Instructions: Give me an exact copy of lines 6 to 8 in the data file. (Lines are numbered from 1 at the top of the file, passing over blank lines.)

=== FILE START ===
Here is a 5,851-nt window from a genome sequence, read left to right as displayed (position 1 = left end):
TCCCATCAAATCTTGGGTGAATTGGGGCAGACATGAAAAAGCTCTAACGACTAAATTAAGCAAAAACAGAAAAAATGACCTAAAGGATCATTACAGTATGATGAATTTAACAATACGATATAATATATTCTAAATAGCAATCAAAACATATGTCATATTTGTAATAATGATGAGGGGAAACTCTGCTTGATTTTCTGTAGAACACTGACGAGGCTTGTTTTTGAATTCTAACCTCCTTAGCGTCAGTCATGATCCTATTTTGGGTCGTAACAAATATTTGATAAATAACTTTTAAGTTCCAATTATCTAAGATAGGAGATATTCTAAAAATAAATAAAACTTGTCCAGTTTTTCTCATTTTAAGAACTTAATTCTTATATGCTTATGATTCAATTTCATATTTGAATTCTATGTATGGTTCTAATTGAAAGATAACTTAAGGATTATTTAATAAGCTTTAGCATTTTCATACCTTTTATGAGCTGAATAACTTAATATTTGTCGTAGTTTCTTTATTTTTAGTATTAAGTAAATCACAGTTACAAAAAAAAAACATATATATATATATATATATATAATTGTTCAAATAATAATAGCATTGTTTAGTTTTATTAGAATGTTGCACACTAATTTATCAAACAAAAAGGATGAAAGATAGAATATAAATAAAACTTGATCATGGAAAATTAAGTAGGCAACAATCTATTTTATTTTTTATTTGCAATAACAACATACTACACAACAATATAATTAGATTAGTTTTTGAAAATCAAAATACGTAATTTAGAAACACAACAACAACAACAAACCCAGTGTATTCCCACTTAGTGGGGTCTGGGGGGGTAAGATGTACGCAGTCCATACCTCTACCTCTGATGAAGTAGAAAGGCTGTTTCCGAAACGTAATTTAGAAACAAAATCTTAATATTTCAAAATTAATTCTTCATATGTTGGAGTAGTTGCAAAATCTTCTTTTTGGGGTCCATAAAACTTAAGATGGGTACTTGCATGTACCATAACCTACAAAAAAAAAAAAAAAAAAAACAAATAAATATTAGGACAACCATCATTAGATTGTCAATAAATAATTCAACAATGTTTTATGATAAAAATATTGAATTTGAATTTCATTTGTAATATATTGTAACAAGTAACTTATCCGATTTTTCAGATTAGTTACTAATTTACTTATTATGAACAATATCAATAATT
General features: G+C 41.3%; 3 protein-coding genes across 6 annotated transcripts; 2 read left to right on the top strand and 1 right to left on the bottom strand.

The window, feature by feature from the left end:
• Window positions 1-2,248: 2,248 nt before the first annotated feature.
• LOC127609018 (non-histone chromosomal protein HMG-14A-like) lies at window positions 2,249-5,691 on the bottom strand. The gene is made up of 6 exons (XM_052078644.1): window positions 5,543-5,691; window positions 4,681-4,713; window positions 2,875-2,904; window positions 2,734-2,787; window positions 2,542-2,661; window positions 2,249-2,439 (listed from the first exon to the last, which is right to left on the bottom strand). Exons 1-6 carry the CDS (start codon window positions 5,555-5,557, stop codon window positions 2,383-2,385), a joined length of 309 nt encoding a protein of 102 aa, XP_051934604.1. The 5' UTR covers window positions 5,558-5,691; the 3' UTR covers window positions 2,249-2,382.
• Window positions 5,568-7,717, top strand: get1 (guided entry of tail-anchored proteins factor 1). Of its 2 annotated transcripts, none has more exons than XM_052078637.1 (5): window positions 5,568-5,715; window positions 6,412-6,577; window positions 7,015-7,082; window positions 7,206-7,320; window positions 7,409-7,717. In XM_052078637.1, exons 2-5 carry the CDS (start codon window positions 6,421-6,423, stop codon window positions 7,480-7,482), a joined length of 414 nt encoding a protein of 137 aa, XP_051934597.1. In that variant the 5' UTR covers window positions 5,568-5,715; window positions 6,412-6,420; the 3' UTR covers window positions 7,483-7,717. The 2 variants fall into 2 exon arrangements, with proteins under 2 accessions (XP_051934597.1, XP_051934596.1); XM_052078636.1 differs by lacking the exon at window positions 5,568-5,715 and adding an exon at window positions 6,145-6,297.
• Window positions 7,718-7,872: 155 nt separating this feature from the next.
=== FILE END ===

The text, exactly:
• LOC127609018 (non-histone chromosomal protein HMG-14A-like) lies at window positions 2,249-5,691 on the bottom strand. The gene is made up of 6 exons (XM_052078644.1): window positions 5,543-5,691; window positions 4,681-4,713; window positions 2,875-2,904; window positions 2,734-2,787; window positions 2,542-2,661; window positions 2,249-2,439 (listed from the first exon to the last, which is right to left on the bottom strand). Exons 1-6 carry the CDS (start codon window positions 5,555-5,557, stop codon window positions 2,383-2,385), a joined length of 309 nt encoding a protein of 102 aa, XP_051934604.1. The 5' UTR covers window positions 5,558-5,691; the 3' UTR covers window positions 2,249-2,382.
• Window positions 5,568-7,717, top strand: get1 (guided entry of tail-anchored proteins factor 1). Of its 2 annotated transcripts, none has more exons than XM_052078637.1 (5): window positions 5,568-5,715; window positions 6,412-6,577; window positions 7,015-7,082; window positions 7,206-7,320; window positions 7,409-7,717. In XM_052078637.1, exons 2-5 carry the CDS (start codon window positions 6,421-6,423, stop codon window positions 7,480-7,482), a joined length of 414 nt encoding a protein of 137 aa, XP_051934597.1. In that variant the 5' UTR covers window positions 5,568-5,715; window positions 6,412-6,420; the 3' UTR covers window positions 7,483-7,717. The 2 variants fall into 2 exon arrangements, with proteins under 2 accessions (XP_051934597.1, XP_051934596.1); XM_052078636.1 differs by lacking the exon at window positions 5,568-5,715 and adding an exon at window positions 6,145-6,297.
• Window positions 7,718-7,872: 155 nt separating this feature from the next.